   A mediator?   A spouse?   A lawyer?   A doctor?   An accountant?                        It all depends most of    ...
1. Who is an experienced   facilitator.2. With whom you are   comfortable and that   you feel will maintain   the trust an...
4. Who has demonstrable   strengths that are the   “right fit” for   resolution of your   dispute.5. Who is intelligent.6....
4. Be    honest,    open,     not   interrupt the other party.5. Send someone to the   mediation who has the   authority  ...
   How long depends on many factors including    the type of mediation, and positions of the    parties. The time can ran...
1. The parties agree to mediate.2. A mediator, time, place, and location are   selected.3. The parties meet and the mediat...
4.   Party “A” makes an opening statement about     the issues as Party “A” sees them, the position     of Party “A” on th...
6. Using neutral language, the mediator attempts   to summarize the statements of the parties.7. The mediator next attempt...
8. As explained by the mediator in step #3   above, the mediator may ask the parties to go   to separate rooms where the m...
9.    Options are explored and solutions are offered, either      in the separate caucus or in session where both parties ...
Upcoming SlideShare
Loading in …5
×

November 2011 part ii some further thoughts about mediation-what should you look for in a mediator

295 views

Published on

Published in: Business, News & Politics
0 Comments
0 Likes
Statistics
Notes
  • Be the first to comment

  • Be the first to like this

No Downloads
Views
Total views
295
On SlideShare
0
From Embeds
0
Number of Embeds
1
Actions
Shares
0
Downloads
4
Comments
0
Likes
0
Embeds 0
No embeds

No notes for slide

November 2011 part ii some further thoughts about mediation-what should you look for in a mediator

  1. 1.  A mediator? A spouse? A lawyer? A doctor? An accountant? It all depends most of all on what is A place of worship? important to you.. A school? A neighborhood? Ronald W. Brown, Esq. 1
  2. 2. 1. Who is an experienced facilitator.2. With whom you are comfortable and that you feel will maintain the trust and confidentiality of the mediation process.3. Who listens well. Ronald W. Brown, Esq. 2
  3. 3. 4. Who has demonstrable strengths that are the “right fit” for resolution of your dispute.5. Who is intelligent.6. Who is insightful. Ronald W. Brown, Esq. 3
  4. 4. 4. Be honest, open, not interrupt the other party.5. Send someone to the mediation who has the authority to reach a settlement or who is able to reach someone by phone who has that authority. Ronald W. Brown, Esq. 4
  5. 5.  How long depends on many factors including the type of mediation, and positions of the parties. The time can range from hours, to days, or longer. Costs can range from an hourly rate to a flat fee per day. Ronald W. Brown, Esq. 5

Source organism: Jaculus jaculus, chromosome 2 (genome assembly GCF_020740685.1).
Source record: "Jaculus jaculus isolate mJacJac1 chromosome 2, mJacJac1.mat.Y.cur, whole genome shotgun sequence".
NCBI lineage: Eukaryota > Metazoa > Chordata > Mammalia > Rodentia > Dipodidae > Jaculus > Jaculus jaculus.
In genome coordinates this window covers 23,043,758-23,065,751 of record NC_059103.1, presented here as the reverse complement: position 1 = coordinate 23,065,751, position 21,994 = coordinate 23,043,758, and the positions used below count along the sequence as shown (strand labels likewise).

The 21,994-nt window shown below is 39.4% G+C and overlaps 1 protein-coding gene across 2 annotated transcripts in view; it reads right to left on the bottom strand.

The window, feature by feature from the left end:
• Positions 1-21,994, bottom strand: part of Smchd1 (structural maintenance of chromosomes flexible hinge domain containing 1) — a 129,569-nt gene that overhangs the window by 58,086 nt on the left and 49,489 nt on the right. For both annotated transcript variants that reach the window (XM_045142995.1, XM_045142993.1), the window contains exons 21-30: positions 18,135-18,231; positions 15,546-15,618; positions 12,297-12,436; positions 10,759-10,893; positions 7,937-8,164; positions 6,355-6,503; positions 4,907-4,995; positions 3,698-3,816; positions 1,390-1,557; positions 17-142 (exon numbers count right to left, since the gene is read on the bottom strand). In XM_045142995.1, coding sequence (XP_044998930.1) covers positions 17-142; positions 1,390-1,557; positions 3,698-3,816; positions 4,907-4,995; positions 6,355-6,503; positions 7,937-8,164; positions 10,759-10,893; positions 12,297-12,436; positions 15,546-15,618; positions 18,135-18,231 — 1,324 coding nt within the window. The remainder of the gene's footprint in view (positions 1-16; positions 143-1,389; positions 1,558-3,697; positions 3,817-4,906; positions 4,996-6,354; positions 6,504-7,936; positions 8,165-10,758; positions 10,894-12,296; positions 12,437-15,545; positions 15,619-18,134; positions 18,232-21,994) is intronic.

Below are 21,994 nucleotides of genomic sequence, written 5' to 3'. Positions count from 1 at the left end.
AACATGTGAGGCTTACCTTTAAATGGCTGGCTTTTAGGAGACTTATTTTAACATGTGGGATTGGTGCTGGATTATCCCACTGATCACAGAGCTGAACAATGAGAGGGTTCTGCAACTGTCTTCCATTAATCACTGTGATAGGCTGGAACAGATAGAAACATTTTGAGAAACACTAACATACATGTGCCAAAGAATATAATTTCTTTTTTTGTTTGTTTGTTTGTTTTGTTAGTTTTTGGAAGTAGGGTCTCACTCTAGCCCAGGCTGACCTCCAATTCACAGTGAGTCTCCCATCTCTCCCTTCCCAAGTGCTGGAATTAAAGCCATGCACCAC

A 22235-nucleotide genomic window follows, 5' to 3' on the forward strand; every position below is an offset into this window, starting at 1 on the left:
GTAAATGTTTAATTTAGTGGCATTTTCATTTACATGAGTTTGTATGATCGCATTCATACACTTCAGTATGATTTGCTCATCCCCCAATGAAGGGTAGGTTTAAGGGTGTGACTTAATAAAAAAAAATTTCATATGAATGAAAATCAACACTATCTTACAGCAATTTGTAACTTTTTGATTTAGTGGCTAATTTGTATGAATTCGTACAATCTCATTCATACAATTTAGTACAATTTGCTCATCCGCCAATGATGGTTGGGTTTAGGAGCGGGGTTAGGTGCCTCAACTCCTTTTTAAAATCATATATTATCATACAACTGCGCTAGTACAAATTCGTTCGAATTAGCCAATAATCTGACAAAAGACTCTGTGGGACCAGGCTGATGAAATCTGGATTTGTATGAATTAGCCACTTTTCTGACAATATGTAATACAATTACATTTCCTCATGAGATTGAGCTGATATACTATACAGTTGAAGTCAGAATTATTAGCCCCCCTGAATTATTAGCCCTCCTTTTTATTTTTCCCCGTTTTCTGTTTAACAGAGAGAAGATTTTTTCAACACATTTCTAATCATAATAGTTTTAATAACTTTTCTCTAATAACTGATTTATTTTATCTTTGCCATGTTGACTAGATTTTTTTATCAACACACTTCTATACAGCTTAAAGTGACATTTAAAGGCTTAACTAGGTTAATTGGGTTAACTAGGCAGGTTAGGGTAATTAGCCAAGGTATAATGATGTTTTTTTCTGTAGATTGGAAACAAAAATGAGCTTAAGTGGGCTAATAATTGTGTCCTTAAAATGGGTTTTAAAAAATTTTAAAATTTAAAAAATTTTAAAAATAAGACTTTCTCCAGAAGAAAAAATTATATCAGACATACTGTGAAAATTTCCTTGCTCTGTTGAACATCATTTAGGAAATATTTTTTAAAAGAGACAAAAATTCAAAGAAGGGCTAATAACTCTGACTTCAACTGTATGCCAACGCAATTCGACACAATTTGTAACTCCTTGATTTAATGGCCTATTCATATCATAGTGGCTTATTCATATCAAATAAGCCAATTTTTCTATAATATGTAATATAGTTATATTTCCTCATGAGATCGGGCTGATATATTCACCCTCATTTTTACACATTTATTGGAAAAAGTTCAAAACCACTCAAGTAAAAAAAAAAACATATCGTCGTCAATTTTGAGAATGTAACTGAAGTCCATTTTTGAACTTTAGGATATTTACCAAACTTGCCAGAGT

6. 6. 1. The parties agree to mediate.2. A mediator, time, place, and location are selected.3. The parties meet and the mediator explains the process (including confidentiality; nothing in mediation can be used outside mediation, etc.) and insures the parties understand that process and agree to it. The process may include separate caucusing with each party. Ronald W. Brown, Esq. 6
  7. 7. 4. Party “A” makes an opening statement about the issues as Party “A” sees them, the position of Party “A” on those issues, and solutions Party “A” would accept.5. Party “B” makes an opening statement about the issues as Party “B” sees them, the position of Party “B” on those issues, and solutions Party “B” would accept. Ronald W. Brown, Esq. 7
  8. 8. 6. Using neutral language, the mediator attempts to summarize the statements of the parties.7. The mediator next attempts to prepare a topic agenda of issues so that the parties can try to start talking about issues and options. The mediator reminds the parties to try to focus on interests and options, both “within” and “outside” the box of the parties positions. Ronald W. Brown, Esq. 8
  9. 9. 8. As explained by the mediator in step #3 above, the mediator may ask the parties to go to separate rooms where the mediator will meet with one party and then go to the other room to meet with the other party. In caucus a party may discuss with the mediator something the party is not prepared to discuss in the joint meeting and may authorize the mediator to air a proposal to the other party on behalf of the authorizing party. The mediator may also suggest solutions in caucus. Ronald W. Brown, Esq. 9
  10. 10. 9. Options are explored and solutions are offered, either in the separate caucus or in session where both parties and the mediator are in the same room.10. If the parties agree on a solution, that solution is memorialized in a writing signed by the parties. Ronald W. Brown, Esq. 10

×